Traitors and Spies: Espionage and corruption in high places in Australia, 1901-50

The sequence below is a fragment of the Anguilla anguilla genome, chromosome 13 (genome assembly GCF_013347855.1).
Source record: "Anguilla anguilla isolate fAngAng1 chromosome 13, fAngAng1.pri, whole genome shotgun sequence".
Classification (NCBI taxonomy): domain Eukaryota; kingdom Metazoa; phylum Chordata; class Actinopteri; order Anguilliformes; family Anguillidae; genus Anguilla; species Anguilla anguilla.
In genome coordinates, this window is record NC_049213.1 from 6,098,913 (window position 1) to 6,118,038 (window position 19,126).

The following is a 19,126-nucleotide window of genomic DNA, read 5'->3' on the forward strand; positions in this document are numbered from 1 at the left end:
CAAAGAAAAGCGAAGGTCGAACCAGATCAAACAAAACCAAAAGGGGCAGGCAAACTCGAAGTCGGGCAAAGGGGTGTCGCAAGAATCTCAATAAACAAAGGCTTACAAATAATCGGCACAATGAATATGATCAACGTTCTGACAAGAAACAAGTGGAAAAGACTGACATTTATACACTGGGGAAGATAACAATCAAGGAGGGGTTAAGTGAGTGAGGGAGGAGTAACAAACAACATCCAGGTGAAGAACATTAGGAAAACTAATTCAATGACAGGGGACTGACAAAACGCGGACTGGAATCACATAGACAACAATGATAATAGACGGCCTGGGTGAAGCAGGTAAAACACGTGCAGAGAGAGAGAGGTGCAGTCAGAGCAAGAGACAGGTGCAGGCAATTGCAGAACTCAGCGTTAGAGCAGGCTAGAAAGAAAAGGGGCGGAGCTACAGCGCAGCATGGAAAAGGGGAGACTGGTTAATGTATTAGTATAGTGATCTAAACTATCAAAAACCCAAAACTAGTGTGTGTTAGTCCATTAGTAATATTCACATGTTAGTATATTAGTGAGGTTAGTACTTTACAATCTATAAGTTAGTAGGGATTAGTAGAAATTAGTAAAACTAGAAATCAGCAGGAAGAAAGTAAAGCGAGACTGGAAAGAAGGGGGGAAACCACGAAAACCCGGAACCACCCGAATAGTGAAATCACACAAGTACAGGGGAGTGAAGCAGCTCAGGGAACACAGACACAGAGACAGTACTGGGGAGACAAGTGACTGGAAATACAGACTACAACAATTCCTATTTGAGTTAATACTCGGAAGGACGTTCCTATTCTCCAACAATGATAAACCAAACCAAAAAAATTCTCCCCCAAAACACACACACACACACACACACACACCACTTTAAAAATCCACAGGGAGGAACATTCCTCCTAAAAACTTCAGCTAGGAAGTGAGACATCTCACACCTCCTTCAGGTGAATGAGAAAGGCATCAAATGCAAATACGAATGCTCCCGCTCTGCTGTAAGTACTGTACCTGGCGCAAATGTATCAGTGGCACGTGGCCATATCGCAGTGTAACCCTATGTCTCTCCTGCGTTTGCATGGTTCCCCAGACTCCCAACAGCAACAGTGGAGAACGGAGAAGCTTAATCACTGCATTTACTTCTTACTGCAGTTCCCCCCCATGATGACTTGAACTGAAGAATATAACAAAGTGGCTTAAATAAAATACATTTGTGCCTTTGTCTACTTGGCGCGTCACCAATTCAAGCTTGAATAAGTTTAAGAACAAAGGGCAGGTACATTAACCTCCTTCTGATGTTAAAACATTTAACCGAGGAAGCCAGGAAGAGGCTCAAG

Dozens of Russian anarchists, socialists and communists arrived in Australia from 1905, fleeing repression in their homeland. Finding work in the Queensland cane fields, Russian activists recruited in working men’s groups for their revolutionary cause, laying the foundations for infiltration by Soviet intelligence services of the unions and Communist Party of Australia decades later. This is just one of the many fascinating stories former intelligence officer John Fahey has uncovered in the archives of Australia, MI5 and the CIA. He shows that Australia was under sustained attack from external threats as early as 1908, threats the country consistently failed to address effectively. He identifies the first German spy in Australia, as well as a group of highly respected Jewish businessmen in Melbourne who were Soviet agents, and an Australian woman who worked for Soviet military intelligence in the United States. Internal security work is dirty work, and never more so than when ruthless politicians and police use intelligence services for their own ends. Fahey has discovered that old boys’ networks at the highest levels enabled security agencies to mislead judicial inquiries, spy on members of parliament and other bureaucrats, and persecute innocent citizens in the interwar years. Traitors and Spies tells the story of Australia’s intelligence operations before ASIO was established, and reveals the dark side of Australian politics in the first half of the twentieth century.